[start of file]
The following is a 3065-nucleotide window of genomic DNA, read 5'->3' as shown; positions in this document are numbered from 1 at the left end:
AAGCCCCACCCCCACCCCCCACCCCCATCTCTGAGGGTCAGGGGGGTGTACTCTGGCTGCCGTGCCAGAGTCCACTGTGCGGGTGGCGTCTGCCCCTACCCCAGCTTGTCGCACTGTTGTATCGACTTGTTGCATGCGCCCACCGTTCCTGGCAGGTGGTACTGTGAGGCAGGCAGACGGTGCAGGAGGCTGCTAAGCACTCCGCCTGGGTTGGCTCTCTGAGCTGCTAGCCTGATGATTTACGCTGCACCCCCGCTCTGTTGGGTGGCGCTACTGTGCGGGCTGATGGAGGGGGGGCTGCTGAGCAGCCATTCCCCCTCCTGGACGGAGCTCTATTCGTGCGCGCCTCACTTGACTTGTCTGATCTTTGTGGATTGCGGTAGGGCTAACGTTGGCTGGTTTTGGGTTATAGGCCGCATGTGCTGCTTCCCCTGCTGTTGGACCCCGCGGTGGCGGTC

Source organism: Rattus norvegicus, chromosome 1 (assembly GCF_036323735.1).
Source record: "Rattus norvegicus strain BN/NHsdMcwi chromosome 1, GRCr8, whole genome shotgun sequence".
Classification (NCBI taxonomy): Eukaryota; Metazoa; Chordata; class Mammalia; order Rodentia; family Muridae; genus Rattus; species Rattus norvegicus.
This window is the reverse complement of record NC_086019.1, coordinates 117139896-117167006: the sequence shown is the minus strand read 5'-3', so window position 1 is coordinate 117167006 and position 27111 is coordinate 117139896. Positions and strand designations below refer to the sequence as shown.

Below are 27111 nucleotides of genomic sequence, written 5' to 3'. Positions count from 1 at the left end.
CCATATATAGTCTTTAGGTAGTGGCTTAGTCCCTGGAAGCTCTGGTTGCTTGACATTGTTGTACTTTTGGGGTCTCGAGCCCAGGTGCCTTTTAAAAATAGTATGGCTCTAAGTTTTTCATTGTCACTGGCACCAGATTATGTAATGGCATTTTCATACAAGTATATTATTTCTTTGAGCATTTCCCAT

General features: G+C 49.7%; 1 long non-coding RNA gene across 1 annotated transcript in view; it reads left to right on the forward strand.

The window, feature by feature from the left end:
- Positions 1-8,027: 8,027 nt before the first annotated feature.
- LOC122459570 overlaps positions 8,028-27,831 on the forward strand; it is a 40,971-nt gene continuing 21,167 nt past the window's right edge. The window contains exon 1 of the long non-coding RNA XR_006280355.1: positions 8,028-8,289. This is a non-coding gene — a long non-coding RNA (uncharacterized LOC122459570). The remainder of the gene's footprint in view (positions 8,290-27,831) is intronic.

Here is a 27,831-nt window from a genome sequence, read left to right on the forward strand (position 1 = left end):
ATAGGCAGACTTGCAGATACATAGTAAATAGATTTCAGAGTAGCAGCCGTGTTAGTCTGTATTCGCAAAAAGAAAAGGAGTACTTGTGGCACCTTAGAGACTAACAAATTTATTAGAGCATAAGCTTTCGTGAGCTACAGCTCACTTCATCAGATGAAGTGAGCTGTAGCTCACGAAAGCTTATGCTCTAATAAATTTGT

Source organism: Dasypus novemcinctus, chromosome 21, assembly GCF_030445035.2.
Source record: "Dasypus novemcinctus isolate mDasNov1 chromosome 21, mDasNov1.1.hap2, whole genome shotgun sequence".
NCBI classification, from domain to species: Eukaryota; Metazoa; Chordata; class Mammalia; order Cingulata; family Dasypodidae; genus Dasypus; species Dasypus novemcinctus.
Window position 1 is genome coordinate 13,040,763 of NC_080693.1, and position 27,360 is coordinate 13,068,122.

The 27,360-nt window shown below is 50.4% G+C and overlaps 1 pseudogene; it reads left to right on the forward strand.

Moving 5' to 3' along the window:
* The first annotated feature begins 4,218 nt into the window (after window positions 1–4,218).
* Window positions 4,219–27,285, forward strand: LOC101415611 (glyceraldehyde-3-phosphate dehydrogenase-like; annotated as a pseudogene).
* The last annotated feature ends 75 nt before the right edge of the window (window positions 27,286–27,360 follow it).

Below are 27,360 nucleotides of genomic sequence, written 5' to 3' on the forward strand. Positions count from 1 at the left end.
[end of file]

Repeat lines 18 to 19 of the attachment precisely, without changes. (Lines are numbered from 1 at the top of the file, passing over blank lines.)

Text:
Window position 1 is genome coordinate 13,040,763 of NC_080693.1, and position 27,360 is coordinate 13,068,122.

The 27,360-nt window shown below is 50.4% G+C and overlaps 1 pseudogene; it reads left to right on the forward strand.